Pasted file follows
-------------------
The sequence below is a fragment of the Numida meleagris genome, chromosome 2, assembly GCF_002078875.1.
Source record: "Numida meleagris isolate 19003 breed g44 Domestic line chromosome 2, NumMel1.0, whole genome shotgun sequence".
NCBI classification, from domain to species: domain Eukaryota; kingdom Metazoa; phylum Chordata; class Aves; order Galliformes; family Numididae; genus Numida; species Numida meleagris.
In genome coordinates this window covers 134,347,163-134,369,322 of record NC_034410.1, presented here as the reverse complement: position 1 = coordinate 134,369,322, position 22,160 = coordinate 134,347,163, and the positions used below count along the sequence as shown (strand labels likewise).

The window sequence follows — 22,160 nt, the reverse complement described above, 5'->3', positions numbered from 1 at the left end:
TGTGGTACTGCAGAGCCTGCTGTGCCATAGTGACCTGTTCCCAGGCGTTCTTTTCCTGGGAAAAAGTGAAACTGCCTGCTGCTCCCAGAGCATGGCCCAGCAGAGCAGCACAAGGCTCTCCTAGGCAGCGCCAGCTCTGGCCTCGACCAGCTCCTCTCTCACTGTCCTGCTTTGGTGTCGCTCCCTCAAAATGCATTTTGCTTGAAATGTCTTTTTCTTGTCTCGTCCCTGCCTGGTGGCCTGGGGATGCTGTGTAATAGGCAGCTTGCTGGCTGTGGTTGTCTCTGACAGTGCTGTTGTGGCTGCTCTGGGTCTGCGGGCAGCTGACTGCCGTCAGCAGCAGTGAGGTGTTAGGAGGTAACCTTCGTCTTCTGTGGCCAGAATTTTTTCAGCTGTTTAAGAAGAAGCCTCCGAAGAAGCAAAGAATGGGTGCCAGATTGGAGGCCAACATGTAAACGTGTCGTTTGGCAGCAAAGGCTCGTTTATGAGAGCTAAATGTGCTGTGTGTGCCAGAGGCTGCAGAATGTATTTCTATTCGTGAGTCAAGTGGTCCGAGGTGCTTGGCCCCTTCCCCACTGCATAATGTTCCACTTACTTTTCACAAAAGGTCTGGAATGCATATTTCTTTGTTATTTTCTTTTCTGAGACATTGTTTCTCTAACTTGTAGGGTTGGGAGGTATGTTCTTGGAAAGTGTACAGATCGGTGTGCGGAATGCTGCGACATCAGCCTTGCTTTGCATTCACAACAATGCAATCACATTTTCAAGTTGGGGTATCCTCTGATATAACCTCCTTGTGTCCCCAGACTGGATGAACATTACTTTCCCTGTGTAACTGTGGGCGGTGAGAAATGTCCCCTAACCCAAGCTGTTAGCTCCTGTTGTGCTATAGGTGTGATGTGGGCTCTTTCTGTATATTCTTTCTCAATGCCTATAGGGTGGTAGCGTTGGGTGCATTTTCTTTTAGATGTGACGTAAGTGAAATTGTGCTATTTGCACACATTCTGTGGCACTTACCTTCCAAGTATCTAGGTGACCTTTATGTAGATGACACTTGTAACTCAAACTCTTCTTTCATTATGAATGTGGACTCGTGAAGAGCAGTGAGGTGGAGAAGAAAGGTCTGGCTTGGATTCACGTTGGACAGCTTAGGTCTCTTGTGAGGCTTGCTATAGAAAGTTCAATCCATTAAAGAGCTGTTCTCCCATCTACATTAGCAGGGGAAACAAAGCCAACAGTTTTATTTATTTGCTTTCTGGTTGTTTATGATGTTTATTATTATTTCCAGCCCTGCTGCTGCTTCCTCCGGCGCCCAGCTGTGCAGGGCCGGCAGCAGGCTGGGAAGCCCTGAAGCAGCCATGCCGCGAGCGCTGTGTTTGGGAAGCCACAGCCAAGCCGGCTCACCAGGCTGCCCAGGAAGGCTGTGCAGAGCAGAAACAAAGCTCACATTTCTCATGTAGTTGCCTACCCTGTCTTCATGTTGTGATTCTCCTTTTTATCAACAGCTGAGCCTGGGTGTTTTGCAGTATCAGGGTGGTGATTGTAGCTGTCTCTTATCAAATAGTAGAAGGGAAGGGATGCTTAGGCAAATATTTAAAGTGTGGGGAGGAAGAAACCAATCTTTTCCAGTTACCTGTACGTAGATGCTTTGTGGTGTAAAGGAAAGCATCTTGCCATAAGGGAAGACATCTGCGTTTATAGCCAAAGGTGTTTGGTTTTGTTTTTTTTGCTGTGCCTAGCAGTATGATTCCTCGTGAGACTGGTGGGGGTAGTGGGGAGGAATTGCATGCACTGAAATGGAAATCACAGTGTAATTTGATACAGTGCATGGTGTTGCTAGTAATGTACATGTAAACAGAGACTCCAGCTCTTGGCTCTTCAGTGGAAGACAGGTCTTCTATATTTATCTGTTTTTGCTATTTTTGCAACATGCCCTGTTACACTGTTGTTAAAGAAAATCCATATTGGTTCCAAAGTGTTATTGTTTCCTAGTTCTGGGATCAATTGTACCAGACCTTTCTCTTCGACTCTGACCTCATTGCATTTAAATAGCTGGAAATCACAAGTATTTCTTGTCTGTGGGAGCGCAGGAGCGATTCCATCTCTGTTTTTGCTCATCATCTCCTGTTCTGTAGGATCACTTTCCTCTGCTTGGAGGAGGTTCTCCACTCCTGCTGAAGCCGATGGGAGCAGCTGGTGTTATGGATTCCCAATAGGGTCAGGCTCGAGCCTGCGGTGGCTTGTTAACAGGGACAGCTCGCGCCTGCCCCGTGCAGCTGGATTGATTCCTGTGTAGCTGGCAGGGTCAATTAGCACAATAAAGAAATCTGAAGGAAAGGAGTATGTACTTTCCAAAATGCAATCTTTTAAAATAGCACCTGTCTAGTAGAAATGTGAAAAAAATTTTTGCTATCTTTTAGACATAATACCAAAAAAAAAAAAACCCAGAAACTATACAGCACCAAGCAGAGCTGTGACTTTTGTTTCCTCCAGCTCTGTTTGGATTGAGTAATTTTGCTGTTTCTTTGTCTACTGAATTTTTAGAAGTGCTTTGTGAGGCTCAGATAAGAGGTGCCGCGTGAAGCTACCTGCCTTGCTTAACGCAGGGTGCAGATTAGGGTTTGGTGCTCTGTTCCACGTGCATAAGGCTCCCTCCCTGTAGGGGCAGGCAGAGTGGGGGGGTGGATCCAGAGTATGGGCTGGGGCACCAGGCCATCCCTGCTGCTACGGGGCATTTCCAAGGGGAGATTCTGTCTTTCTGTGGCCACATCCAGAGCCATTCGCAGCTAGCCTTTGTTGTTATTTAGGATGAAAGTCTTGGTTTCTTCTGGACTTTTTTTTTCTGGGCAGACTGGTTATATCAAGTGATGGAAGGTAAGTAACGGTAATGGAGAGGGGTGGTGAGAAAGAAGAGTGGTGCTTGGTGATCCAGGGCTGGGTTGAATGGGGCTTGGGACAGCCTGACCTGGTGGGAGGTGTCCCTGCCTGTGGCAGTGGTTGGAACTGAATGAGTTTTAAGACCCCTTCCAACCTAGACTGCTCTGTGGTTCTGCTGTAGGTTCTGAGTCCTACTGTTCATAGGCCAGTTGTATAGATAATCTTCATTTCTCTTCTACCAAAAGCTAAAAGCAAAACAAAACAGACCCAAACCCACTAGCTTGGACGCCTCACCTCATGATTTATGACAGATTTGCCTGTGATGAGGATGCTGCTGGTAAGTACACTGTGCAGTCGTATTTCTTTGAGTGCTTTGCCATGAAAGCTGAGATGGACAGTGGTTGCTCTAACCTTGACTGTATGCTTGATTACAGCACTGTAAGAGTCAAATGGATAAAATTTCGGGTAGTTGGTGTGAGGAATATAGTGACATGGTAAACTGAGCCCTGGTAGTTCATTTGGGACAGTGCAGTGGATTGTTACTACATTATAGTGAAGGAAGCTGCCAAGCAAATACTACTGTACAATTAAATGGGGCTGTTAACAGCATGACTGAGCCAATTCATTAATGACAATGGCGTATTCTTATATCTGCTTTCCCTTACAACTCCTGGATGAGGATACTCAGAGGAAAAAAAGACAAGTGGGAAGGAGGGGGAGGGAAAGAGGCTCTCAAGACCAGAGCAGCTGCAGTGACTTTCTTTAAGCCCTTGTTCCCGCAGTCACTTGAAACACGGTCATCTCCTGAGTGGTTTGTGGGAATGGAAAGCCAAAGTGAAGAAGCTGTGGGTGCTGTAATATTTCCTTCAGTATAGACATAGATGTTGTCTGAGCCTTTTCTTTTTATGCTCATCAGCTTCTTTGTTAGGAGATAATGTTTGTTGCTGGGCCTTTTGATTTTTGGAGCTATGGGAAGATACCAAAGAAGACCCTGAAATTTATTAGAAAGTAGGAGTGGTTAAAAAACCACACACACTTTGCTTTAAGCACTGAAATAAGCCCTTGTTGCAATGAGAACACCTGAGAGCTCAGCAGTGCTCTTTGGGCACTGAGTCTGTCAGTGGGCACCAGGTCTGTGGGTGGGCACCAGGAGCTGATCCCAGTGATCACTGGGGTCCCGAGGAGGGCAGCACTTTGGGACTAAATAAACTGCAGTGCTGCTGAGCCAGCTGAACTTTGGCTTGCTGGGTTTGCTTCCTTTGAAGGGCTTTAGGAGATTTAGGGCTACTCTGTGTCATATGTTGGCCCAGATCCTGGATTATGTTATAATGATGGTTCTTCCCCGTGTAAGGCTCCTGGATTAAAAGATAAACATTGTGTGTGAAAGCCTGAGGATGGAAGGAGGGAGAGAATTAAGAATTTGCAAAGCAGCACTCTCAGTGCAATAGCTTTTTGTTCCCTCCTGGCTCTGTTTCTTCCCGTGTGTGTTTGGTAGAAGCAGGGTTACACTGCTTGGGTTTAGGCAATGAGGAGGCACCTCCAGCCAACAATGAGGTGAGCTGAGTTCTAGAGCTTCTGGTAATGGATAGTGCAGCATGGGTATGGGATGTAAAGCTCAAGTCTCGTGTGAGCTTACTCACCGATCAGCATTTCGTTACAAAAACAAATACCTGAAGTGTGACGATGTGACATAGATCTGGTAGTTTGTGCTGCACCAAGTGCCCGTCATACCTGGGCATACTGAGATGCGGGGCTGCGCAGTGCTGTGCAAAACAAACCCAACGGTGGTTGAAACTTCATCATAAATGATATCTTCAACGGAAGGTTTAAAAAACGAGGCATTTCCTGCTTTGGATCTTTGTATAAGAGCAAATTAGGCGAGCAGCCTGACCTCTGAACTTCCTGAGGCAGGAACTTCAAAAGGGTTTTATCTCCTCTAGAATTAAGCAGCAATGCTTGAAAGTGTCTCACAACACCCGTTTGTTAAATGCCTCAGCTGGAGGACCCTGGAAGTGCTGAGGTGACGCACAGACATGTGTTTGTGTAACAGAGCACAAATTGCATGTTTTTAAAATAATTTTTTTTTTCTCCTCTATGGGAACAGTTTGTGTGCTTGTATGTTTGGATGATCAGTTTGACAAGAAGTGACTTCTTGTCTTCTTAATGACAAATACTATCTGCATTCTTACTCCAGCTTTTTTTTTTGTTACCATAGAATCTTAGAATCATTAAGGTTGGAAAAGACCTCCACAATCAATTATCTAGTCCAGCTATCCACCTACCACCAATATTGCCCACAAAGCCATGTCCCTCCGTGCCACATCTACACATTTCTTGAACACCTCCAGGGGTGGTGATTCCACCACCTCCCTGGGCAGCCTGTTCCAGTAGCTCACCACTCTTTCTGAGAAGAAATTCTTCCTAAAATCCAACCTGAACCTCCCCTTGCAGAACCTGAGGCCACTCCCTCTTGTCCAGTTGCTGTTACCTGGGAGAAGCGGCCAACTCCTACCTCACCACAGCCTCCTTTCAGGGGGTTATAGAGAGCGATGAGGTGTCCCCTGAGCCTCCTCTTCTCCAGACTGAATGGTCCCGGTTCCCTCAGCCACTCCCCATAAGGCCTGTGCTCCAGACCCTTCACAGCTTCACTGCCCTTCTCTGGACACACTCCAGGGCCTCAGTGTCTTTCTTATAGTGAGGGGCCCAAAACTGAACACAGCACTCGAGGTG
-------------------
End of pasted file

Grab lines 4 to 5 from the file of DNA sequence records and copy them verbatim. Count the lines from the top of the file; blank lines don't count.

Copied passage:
In genome coordinates this window covers 134,347,163-134,369,322 of record NC_034410.1, presented here as the reverse complement: position 1 = coordinate 134,369,322, position 22,160 = coordinate 134,347,163, and the positions used below count along the sequence as shown (strand labels likewise).

The window sequence follows — 22,160 nt, the reverse complement described above, 5'->3', positions numbered from 1 at the left end: